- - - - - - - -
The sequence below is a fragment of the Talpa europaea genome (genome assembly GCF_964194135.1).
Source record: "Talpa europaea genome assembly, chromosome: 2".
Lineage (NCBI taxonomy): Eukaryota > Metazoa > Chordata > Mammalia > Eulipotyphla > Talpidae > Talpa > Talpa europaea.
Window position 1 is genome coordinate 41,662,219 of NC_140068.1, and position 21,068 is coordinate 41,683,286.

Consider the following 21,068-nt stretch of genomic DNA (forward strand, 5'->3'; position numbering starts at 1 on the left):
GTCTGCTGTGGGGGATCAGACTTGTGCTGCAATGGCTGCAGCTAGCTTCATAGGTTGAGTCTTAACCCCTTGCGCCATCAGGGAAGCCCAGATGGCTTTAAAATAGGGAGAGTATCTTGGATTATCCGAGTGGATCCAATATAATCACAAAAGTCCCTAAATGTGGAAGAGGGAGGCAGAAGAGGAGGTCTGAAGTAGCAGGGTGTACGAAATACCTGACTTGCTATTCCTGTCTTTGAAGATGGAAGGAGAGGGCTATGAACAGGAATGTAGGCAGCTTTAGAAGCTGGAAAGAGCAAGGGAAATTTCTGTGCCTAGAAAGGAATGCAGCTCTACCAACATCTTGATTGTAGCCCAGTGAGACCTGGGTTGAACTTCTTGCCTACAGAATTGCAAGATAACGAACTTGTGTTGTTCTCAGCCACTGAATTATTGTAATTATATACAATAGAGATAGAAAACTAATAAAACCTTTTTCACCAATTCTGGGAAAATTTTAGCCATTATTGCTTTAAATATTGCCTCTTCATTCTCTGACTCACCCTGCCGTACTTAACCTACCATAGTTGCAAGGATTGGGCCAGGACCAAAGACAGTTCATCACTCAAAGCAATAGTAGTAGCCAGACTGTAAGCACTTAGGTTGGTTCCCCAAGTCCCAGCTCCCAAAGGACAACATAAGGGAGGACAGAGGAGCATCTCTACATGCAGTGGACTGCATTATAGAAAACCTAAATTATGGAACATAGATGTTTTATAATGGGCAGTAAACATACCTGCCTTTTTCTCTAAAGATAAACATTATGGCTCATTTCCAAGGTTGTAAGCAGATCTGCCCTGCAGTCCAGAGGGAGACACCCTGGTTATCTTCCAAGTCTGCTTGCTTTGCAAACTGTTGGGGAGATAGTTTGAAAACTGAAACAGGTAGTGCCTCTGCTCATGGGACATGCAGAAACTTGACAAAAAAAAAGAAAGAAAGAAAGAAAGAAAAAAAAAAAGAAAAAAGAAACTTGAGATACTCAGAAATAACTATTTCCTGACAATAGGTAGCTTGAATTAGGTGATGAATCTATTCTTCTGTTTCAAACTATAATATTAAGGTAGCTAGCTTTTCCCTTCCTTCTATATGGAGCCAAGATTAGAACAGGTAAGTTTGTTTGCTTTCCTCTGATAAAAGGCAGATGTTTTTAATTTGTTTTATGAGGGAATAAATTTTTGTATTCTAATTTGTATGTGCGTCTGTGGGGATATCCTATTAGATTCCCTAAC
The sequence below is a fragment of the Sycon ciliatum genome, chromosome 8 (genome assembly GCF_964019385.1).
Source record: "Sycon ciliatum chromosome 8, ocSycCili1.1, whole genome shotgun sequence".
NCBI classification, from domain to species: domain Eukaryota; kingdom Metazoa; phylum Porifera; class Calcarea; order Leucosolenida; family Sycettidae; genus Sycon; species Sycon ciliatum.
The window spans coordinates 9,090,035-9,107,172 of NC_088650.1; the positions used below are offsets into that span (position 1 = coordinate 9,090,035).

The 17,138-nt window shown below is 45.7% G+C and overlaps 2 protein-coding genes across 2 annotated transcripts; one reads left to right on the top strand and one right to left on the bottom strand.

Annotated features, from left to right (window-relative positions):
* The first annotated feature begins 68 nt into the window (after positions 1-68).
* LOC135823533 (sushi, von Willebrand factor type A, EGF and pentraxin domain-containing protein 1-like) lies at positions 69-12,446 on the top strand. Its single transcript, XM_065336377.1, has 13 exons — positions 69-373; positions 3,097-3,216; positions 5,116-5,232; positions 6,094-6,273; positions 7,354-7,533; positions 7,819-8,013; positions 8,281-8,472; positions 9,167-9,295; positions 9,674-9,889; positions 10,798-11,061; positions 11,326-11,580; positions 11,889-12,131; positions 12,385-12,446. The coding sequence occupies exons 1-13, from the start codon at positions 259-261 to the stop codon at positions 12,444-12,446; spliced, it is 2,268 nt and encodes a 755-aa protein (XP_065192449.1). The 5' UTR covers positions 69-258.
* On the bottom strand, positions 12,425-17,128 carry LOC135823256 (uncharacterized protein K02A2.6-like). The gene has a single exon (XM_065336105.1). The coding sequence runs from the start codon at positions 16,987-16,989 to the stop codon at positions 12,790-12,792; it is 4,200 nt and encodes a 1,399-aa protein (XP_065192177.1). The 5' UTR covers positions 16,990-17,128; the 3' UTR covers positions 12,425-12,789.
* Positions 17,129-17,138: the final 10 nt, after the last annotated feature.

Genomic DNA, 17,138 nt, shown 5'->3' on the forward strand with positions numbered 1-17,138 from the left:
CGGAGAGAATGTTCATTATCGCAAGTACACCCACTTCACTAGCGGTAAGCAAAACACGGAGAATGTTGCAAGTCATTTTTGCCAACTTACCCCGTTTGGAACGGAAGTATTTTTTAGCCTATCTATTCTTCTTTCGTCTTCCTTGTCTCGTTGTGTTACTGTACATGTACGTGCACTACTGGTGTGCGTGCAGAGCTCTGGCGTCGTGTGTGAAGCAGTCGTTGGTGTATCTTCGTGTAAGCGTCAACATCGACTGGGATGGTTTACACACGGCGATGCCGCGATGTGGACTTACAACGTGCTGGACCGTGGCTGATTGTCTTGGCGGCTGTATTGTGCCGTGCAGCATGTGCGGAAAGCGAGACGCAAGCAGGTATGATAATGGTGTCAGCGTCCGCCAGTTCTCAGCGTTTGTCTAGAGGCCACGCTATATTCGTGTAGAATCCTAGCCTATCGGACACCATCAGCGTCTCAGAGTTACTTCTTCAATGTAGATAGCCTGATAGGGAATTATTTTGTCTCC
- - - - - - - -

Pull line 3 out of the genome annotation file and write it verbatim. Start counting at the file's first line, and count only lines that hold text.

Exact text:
Lineage (NCBI taxonomy): Eukaryota > Metazoa > Chordata > Mammalia > Eulipotyphla > Talpidae > Talpa > Talpa europaea.